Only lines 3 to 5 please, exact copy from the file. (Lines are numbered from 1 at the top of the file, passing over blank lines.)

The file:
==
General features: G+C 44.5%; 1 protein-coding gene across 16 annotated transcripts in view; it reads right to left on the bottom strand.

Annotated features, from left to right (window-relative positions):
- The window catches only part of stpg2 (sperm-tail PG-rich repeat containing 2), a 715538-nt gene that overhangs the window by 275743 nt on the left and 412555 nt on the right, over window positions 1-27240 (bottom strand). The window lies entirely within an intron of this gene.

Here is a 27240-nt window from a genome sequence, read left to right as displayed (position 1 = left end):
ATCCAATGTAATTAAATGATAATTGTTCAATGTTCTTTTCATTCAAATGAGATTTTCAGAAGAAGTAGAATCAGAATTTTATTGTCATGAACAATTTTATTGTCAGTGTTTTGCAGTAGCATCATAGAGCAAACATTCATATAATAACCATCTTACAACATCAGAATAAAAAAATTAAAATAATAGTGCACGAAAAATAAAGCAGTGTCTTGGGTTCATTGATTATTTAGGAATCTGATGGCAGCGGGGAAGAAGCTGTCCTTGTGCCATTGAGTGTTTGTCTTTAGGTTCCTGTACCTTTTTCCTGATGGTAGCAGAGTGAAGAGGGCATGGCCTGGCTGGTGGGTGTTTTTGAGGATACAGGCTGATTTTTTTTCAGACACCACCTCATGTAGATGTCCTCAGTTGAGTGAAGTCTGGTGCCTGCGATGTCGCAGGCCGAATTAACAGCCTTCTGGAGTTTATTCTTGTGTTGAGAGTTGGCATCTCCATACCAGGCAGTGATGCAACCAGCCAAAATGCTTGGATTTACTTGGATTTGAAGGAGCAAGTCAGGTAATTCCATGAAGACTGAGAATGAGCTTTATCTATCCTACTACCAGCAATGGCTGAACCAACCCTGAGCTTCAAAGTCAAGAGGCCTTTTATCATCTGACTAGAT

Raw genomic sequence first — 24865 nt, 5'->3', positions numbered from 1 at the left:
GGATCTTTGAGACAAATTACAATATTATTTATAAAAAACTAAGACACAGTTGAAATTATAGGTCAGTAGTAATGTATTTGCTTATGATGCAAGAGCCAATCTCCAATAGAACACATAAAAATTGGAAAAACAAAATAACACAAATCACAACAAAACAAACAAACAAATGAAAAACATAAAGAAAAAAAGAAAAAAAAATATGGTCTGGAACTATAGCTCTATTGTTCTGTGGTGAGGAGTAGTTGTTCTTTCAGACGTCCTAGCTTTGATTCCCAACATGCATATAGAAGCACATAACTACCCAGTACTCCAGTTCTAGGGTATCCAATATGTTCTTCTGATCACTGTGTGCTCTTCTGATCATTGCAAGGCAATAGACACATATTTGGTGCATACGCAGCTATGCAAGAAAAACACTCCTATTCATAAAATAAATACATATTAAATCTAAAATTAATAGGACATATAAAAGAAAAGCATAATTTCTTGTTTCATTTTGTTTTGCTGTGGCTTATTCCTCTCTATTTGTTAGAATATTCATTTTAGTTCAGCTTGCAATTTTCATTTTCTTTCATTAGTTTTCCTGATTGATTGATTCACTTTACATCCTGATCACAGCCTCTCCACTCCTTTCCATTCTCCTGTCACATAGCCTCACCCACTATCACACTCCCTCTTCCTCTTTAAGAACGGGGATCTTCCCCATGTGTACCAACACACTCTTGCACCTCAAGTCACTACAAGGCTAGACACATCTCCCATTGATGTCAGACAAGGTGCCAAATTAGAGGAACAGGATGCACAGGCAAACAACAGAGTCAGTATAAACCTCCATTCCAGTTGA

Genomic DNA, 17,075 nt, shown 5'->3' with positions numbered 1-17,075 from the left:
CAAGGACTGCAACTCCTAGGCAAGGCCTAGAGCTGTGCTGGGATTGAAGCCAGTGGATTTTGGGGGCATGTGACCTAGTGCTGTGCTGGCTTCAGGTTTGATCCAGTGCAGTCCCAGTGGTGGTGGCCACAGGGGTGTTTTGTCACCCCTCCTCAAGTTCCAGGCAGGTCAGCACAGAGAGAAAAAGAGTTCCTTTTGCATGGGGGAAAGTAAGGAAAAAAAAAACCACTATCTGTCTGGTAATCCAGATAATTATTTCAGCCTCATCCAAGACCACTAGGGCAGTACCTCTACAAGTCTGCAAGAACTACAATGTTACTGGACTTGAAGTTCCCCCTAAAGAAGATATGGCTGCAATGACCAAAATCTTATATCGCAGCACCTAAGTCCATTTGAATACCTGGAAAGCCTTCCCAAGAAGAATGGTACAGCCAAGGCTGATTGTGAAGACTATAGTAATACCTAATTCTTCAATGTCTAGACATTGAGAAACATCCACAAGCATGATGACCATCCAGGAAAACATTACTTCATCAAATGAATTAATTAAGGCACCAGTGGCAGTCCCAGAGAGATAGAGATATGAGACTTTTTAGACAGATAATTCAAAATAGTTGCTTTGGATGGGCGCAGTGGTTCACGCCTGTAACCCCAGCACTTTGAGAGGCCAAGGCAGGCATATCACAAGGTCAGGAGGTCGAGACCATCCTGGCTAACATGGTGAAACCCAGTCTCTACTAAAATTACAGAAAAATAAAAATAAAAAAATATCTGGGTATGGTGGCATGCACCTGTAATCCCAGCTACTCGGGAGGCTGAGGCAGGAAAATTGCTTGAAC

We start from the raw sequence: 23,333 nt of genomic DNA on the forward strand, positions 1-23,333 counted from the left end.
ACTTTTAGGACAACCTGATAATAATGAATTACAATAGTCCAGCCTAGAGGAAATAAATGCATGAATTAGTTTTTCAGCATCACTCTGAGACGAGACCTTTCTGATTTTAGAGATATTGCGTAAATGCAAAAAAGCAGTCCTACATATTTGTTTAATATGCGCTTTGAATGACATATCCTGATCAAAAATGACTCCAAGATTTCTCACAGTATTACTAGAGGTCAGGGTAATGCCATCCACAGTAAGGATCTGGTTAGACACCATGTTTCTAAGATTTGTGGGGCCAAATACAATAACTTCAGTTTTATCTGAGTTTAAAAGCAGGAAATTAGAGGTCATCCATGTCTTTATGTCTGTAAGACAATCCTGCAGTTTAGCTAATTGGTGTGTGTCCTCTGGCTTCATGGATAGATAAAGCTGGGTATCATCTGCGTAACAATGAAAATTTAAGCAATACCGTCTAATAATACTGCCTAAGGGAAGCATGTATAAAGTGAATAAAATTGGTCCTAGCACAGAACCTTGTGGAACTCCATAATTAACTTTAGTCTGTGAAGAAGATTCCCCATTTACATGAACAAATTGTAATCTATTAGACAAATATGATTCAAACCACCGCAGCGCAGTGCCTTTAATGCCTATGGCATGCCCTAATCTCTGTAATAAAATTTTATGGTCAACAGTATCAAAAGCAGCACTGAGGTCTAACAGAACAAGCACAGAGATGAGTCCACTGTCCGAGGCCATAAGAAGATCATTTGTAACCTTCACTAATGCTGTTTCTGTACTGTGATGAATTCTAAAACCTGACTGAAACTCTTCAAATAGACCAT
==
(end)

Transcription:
- The window catches only part of stpg2 (sperm-tail PG-rich repeat containing 2), a 715538-nt gene that overhangs the window by 275743 nt on the left and 412555 nt on the right, over window positions 1-27240 (bottom strand). The window lies entirely within an intron of this gene.

Here is a 27240-nt window from a genome sequence, read left to right as displayed (position 1 = left end):
ATCCAATGTAATTAAATGATAATTGTTCAATGTTCTTTTCATTCAAATGAGATTTTCAGAAGAAGTAGAATCAGAATTTTATTGTCATGAACAATTTTATTGTCAGTGTTTTGCAGTAGCATCATAGAGCAAACATTCATATAATAACCATCTTACAACATCAGAATAAAAAAATTAAAATAATAGTGCACGAAAAATAAAGCAGTGTCTTGGGTTCATTGATTATTTAGGAATCTGATGGCAGCGGGGAAGAAGCTGTCCTTGTGCCATTGAGTGTTTGTCTTTAGGTTCCTGTACCTTTTTCCTGATGGTAGCAGAGTGAAGAGGGCATGGCCTGGCTGGTGGGTGTTTTTGAGGATACAGGCTGATTTTTTTTCAGACACCACCTCATGTAGATGTCCTCAGTTGAGTGAAGTCTGGTGCCTGCGATGTCGCAGGCCGAATTAACAGCCTTCTGGAGTTTATTCTTGTGTTGAGAGTTGGCATCTCCATACCAGGCAGTGATGCAACCAGCCAAAATGCTTGGATTTACTTGGATTTGAAGGAGCAAGTCAGGTAATTCCATGAAGACTGAGAATGAGCTTTATCTATCCTACTACCAGCAATGGCTGAACCAACCCTGAGCTTCAAAGTCAAGAGGCCTTTTATCATCTGACTAGAT